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Am Fam Physician. 2001;63(1):127

Osteoarthritis of the knee is a common problem in older persons. Established risk factors for this disorder include older age, female sex, osteoarthritis in other joints, obesity and prior knee injury or surgery. Some studies suggest that knee osteoarthritis may be more common in persons who perform heavy physical activity, particularly kneeling and squatting. Coggon and colleagues assessed the risk of knee osteoarthritis in association with occupational activities.

Patients who were scheduled for surgical treatment of knee osteoarthritis were enrolled in the study. A similar group of persons from the community who were matched for age and sex were enrolled in the study as the control group. The data collection for both groups included history of knee injury, occupational activities, height and weight, and the presence or absence of Heberden's node of the hands.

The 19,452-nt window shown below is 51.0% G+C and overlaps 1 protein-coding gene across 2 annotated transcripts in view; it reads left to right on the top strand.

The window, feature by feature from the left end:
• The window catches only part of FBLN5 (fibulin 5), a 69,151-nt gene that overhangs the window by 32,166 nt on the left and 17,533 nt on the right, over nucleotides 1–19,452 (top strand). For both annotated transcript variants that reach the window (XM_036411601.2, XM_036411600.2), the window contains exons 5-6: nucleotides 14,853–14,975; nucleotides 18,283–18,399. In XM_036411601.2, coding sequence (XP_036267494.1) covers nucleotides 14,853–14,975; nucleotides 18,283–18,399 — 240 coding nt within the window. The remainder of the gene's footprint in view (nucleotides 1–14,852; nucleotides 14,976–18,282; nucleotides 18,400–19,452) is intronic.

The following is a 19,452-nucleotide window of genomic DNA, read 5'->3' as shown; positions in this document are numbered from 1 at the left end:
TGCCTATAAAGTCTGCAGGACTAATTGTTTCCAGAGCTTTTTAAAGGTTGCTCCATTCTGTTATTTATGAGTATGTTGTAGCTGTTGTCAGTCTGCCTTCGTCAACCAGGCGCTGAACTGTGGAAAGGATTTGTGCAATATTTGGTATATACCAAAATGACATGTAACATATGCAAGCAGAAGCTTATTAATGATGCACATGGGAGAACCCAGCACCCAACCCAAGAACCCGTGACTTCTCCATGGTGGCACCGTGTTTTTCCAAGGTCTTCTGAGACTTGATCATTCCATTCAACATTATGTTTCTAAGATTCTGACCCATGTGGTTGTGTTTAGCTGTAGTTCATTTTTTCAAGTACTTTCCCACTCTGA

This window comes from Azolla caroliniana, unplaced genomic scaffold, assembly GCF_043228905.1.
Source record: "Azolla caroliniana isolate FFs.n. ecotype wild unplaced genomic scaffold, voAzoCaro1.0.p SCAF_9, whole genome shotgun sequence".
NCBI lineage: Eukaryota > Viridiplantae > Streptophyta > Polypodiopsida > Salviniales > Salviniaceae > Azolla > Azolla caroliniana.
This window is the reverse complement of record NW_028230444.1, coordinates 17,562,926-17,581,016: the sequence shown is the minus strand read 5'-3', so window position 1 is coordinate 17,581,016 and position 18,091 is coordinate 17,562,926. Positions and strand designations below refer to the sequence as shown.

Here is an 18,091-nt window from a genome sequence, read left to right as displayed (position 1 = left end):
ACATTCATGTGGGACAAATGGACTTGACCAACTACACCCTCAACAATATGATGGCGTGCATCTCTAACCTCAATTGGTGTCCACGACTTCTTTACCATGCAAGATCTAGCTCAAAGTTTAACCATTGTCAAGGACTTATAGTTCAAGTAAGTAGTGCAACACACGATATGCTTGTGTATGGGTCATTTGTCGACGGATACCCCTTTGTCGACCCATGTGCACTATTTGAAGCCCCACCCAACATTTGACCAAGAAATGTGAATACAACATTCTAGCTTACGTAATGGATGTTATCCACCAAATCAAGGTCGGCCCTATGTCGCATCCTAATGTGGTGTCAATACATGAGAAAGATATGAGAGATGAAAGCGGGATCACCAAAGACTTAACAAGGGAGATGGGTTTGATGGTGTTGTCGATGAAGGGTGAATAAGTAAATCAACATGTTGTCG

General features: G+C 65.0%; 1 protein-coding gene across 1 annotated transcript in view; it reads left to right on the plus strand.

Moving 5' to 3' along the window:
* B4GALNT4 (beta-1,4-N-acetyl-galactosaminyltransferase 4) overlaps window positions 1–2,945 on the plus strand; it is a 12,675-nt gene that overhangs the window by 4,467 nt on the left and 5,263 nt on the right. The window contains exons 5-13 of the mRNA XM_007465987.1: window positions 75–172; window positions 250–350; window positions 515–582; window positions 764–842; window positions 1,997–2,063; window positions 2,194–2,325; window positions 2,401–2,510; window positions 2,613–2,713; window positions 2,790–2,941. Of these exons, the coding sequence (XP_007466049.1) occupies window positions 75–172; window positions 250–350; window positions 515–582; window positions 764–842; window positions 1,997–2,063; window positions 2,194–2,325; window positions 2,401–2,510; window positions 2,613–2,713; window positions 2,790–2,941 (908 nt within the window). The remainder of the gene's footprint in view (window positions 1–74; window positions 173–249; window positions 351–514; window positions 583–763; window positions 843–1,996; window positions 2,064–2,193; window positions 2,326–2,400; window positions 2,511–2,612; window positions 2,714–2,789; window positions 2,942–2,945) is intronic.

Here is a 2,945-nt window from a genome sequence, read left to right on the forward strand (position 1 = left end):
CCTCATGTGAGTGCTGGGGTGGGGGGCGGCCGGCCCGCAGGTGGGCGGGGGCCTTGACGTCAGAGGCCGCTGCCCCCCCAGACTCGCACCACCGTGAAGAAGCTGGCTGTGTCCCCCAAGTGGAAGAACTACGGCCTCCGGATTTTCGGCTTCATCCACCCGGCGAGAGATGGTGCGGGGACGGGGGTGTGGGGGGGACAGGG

When controlling for body mass index, history of knee injury and evidence of hand osteoarthritis, patients who reported long kneeling and squatting, walking more than 2 miles per day and lifting at least 25 kg regularly were at significantly higher risk for knee osteoarthritis. In addition, people who had a body mass index of 30 or more kg per m2 and whose work required prolonged kneeling and squatting had a significantly higher risk of knee osteoarthritis.

The authors conclude that strong evidence shows occupational activities that include prolonged squatting and kneeling significantly increase the risk for developing knee osteoarthritis. Obesity adds to this risk. There is a need to identify this condition as an occupational hazard and to develop strategies to reduce the risk.

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Copyright © 2001 by the American Academy of Family Physicians.

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